TTIP reflects the regulatory framework that globalised value chains dictate. Yet, it covers 40% of global trade only – what about the rest? Economic justice should come to the fore – both in a TTIP ‘accession clause’ and at the WTO.
A comment by Ueli Staeger
President Obama recently defended TTIP as an opportunity to write “the rules for 21st century trade”. The ‘trade’ meant here is indeed global trade – TTIP has inevitable implications for third states. These implications include job losses and preference erosion of third states in the EU and USA. Since TTIP covers 40% of global trade, third states have little choice but to adapt – TTIP countries are simply too big a market to ignore. But while proponents argue TTIP would increase market access for third states by creating uniform standards, the sustainability of third states’ market access is doubtful: Developing economies will struggle to compete within the transatlantic market. Overall, TTIP cannot keep the promise of a just global trade regime.
The case for ambitious TTIP civil society participation
How can third states react to a potential TTIP agreement? The introduction of an ‘accession clause’ has been proposed. Like all free trade agreements, WTO law requires TTIP to be open to new signatories. Presumably, third countries would then also get access to the on-going regulatory processes provided for by TTIP. While third state governments would thus be endowed with an entry point, government input will be largely technocratic. Political contentions would be limited to the scope of TTIP that was set by the EU and USA only. As in the EU, regulatory input from third states will be considerably shaped by transnational corporate interests.
Third state accession might mitigate some of the global regulatory implications of TTIP, but a technocratic accession clause cannot replicate the vibrant European civil society participation in the negotiation of TTIP. In its foreign policy, the EU commits to democracy and human rights through its Treaties. If the EU is serious about this commitment, it needs to put economic justice to the fore in TTIP third state association. Such an aspiration will be particularly relevant for third states joining TTIP without transparent and accountable governments. In essence, the European Commission should build on its lessons learned from the European anti-TTIP campaign, and provide for civil society input to regulatory governance from countries associated to TTIP. The Eastern Partnership’s Civil Society Facility or the CARIFORUM Consultative Committee could serve as (imperfect) inspirations for such inclusion of civil society in TTIP. And instead of limiting itself to debate and dialogue, the success of third states’ civil society participation should be measured by the EU’s concrete follow-up to civil society positions.
Who stands to gain from TTIP globally?
Beyond concrete regulatory governance, third states will be faced with a new transatlantic regulatory bloc. Seen from an economic justice angle, benefits at the global level will fall into the hands of globally active corporations. TTIP will undermine development and industrialisation efforts in developing third states. Particularly food security and agricultural policy is a constant bone of contention with developing countries: For example, India has framed its opposition at the WTO’s Bali Ministerial Conference as a defence of its citizens’ human right to food. TTIP’s agriculture chapter will hardly improve upon this issue, given it will only reflect US and EU interests. Finally, there is yet another impact on rapidly emerging third states: TTIP may preclude disruptive innovations from emerging economies, such as agricultural or pharmaceutical innovations from the global South. A lock-in of EU-US standards at the global level will effectively prevent economic growth outside the regulatory framework of transatlantic regulatory leadership.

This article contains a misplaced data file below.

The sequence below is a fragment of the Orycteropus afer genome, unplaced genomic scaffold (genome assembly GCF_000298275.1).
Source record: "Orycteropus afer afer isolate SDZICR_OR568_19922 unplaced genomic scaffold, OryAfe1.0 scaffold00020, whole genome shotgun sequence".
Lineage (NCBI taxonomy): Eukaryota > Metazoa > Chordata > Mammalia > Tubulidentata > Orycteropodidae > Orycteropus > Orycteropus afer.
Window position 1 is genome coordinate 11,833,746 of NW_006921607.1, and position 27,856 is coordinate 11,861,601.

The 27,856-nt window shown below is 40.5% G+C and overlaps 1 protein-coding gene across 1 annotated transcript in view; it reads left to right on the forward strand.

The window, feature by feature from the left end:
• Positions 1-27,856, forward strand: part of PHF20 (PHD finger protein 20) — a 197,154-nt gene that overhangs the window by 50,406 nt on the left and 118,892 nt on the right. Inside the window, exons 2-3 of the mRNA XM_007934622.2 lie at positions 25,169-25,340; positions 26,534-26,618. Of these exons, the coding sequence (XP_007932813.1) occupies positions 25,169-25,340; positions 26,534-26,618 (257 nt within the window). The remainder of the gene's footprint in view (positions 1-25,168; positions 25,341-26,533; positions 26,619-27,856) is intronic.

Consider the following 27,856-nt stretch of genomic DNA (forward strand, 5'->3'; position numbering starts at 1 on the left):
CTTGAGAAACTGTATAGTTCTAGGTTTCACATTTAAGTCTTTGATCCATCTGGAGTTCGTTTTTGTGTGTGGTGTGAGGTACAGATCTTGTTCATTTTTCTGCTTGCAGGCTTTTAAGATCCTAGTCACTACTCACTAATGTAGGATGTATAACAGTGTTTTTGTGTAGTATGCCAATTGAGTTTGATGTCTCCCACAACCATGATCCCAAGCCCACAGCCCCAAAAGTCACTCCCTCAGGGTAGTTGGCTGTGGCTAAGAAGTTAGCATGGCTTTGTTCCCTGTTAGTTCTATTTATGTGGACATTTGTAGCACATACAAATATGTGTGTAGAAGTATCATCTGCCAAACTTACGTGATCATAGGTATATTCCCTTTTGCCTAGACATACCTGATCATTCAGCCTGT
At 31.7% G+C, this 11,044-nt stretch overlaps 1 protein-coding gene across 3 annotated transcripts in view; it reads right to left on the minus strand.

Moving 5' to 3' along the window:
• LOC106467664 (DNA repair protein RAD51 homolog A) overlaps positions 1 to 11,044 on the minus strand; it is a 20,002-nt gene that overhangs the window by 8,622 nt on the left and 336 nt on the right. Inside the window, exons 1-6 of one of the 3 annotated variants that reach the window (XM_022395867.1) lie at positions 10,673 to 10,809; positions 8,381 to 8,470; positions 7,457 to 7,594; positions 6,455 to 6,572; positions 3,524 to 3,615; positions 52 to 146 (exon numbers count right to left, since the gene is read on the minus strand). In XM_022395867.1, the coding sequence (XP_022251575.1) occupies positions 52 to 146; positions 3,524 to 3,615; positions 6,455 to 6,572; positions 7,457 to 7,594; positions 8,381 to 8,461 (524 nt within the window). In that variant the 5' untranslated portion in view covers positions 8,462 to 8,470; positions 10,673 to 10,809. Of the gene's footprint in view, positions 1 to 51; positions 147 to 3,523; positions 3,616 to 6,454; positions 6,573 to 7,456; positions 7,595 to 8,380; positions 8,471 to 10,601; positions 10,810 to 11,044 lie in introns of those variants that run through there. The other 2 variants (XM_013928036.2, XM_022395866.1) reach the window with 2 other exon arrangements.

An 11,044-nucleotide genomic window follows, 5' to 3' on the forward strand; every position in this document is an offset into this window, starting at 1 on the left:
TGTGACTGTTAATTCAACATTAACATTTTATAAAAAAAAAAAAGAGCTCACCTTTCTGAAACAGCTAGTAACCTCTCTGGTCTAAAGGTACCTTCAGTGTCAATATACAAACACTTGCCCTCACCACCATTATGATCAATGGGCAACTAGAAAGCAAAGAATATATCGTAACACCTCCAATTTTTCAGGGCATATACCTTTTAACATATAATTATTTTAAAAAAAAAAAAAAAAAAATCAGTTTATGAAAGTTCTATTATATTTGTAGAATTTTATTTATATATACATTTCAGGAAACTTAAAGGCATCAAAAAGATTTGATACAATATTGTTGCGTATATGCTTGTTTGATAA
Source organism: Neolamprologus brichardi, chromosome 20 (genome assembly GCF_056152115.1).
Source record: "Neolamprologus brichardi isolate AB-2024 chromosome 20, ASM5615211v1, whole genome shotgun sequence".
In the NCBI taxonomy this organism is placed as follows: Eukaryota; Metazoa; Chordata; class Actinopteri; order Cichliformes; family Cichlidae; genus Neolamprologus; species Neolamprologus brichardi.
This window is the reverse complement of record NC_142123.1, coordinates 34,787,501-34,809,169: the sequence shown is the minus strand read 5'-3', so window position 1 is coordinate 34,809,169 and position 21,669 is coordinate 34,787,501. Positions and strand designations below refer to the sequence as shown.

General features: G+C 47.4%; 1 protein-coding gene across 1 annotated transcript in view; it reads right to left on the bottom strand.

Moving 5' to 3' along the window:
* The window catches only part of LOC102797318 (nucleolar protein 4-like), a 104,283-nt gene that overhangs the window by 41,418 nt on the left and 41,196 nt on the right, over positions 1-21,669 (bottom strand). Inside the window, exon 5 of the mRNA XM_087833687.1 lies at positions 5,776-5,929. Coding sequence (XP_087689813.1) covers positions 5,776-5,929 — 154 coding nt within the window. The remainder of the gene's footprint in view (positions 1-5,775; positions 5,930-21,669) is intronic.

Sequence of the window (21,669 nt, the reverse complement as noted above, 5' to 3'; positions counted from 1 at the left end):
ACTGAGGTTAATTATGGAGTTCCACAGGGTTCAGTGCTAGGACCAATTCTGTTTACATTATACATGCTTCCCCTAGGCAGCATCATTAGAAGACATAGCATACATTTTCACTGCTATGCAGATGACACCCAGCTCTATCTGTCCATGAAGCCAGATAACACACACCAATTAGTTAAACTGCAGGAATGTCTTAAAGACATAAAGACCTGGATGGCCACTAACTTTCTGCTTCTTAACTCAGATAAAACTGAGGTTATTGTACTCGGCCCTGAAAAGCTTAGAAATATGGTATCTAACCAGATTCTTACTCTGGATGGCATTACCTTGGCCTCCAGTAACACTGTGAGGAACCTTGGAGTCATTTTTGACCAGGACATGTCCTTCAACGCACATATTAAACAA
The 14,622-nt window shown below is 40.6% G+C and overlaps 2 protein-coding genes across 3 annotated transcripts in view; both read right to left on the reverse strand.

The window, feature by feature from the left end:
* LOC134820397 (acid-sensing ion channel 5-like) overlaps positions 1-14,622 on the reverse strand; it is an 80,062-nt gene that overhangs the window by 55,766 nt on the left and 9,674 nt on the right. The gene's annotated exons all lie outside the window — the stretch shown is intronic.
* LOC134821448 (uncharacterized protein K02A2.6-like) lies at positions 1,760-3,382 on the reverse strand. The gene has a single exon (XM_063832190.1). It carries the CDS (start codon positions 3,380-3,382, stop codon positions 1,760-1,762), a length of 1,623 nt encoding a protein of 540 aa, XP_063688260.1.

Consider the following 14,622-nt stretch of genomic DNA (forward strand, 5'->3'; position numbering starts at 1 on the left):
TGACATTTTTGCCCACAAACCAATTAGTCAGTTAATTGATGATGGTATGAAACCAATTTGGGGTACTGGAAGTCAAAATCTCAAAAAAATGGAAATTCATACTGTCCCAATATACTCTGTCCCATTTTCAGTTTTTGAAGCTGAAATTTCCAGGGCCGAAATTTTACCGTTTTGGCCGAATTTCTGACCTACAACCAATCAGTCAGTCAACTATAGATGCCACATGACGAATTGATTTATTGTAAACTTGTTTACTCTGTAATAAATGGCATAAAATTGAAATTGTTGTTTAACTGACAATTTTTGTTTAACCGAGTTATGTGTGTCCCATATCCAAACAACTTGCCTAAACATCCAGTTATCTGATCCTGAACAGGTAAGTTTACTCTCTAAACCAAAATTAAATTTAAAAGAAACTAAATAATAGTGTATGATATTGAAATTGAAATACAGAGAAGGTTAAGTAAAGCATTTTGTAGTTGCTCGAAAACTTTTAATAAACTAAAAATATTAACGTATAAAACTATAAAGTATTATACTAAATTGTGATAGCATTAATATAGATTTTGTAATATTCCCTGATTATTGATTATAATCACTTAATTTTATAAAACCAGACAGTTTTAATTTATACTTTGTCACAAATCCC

TTIP goes WTO? Setting a transatlantic precedent
What is the wider relevance of TTIP to third-state relations at the WTO? TTIP, TPP and other mega-regional FTAs have taken up many of the issues stalling at the WTO since the 2000s. The scope and depth of TTIP could thus set a precedent at the WTO and undermine the multilateral track of trade policy. Even if the Doha round is barely alive and the upcoming Nairobi Ministerial Conference is unlikely to produce any tangible outcomes, the US and the EU will undoubtedly seek to incorporate their regulatory frameworks into future WTO agreements. Furthermore, the problematic and non-transparent regulatory governance of TTIP risks setting a precedent at the WTO, at a time when the WTO is still more undemocratic than many UN institutions.
TTIP certainly reflects high ambitions on part of the EU and the US – transatlantic ambitions at setting the trade agenda for the 21st century. But in most other aspects, TTIP is outdated: it undermines the global justice of a multilateral, single framework for trade, and is likely to offer third states merely technocratic forms of participation in regulatory governance. Instead, TTIP must reflect its global relevance. Economic justice should be on the agenda of 21st century trade policy, from global trade policy all the way to meaningful civil society participation from across the globe.
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